After I joined the Air Force....around January of 1978, I was sent off to Rhein Main Air Base, Germany. There, I discovered Stars and Stripes.....the military's daily newspaper.
You had two choices of newspaper there. The Stars and Stripes was the cheaper of the two, and had military-related gossip in it. The Herald Tribune out of Paris? It was expensive, and a quick read (in six minutes, you were done).
There were three things that attracted me to the Stars and Stripes.
First, it gathered up articles from across the US. You read stuff that rarely made it into your hometown newspaper.
Second, letters were allowed. The editors were careful, but over the years I came to realize that lots of folks really criticized the BX, the commissary, generals, bad Germans, and a thousand other things. Some lady jumped all over the BP gas station in Ramstein village for selling hot lusty magazines at the counter, and she felt her son didn't need to see that kind of stuff in public. Some guy complained about military guys laying around drunk on some public area in Darmstadt.
Third, some stories were laid out about things that occurred in Germany, Italy and England....that you'd never hear about in the US. There was the Army guy who got home late, telling his wife that he'd been falsely kidnapped by German terrorists.....then got her all peppy and calling the cops. It didn't end well for him. One Army guy had a British-made car that he'd paid big-money for, but continually put hundreds into repairs, and at some point.....upon the next breakdown on the autobahn.....he set fire to the car and watched it burn while the German cops arrested him. The New Year's eve party at a Kapaun Air Force barracks, that ended up with German hookers as part of the party......reported on page three of the Stars and Stripes.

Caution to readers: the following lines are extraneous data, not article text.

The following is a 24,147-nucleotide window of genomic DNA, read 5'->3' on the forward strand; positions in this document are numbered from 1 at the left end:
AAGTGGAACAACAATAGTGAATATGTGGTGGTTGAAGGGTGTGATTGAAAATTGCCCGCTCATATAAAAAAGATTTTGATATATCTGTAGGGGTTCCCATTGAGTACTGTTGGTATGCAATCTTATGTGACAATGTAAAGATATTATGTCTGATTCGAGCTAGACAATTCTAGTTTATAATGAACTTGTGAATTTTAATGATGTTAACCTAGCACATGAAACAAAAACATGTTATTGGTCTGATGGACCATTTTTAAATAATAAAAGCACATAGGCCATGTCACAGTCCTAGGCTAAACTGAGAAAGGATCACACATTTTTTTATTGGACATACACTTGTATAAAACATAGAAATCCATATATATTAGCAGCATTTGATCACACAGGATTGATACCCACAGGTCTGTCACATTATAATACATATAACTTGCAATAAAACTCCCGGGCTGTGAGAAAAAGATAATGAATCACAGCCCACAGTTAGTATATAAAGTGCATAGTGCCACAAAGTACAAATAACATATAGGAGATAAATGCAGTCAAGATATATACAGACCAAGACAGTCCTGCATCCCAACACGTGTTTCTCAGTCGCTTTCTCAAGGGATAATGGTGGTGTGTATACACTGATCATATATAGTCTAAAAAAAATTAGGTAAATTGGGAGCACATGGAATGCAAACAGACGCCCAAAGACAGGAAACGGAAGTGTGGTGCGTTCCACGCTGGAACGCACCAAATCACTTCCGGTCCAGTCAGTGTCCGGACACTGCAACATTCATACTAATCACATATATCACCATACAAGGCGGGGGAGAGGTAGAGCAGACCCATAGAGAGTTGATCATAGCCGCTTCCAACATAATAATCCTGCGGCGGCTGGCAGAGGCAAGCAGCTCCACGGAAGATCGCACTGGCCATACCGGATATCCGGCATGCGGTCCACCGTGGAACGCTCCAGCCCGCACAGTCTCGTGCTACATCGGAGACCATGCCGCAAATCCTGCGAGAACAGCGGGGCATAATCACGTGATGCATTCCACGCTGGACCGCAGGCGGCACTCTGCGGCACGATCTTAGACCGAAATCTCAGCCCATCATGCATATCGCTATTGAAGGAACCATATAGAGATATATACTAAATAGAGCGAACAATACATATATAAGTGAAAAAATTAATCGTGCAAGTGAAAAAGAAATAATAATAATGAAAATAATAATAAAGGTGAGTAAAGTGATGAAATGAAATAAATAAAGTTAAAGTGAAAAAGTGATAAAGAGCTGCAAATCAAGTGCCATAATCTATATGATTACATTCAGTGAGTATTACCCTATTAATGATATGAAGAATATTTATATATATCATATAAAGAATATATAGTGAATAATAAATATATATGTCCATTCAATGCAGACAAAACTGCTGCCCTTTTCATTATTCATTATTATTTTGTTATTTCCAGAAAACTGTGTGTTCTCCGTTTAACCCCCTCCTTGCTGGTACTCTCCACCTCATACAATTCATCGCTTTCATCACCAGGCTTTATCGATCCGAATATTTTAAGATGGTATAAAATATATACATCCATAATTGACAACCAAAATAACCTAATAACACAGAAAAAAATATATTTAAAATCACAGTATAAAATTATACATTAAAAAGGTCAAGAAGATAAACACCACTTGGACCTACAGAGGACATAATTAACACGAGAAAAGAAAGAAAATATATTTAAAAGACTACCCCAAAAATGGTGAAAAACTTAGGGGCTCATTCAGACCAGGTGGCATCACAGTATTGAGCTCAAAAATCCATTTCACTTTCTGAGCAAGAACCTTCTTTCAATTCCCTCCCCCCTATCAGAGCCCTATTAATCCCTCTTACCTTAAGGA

Over the years.....the brilliant leadership of the military made the decision to take the bookstore operations away from Stars and Stripes. Every post and base in Europe had a four-star bookstore, which the Stripes operated. From the profits, they subsidized the newspaper. Few grasped that, or understood that relationship. Once the deal was decided.....the BX folks got the bookshops. Congress got to bigger subsidized checks to keep Stripes afloat. The 50-cents for each issue? Not enough. You'd have to charge a dollar for the paper to really survive on it's own.
So the time has come. Congress is now talking of dumping Stars and Stripes. Some senators say no way. The Pentagon budget guys don't see much reason to continue supporting it when the internet exist.
My humble guess is that the paper edition will disappear in the spring of 2014 entirely. For two or three years.....a digital edition will survive to some degree. It won't have a European slant or a Pacific slant....just a generic DC slant.
Personally, it was a great education tool for me. I came to appreciate little stories that demonstrated the naive nature of people, lousy conditions that we accept as normal, and the strange results of putting Americans three thousand miles away from Texas.
The Stars and Stripes did a decent job, and probably served to make life a little less miserable. It was a diversion from your job, or the two years you were going to pull in Germany. It was....for better or worse....your hometown newspaper.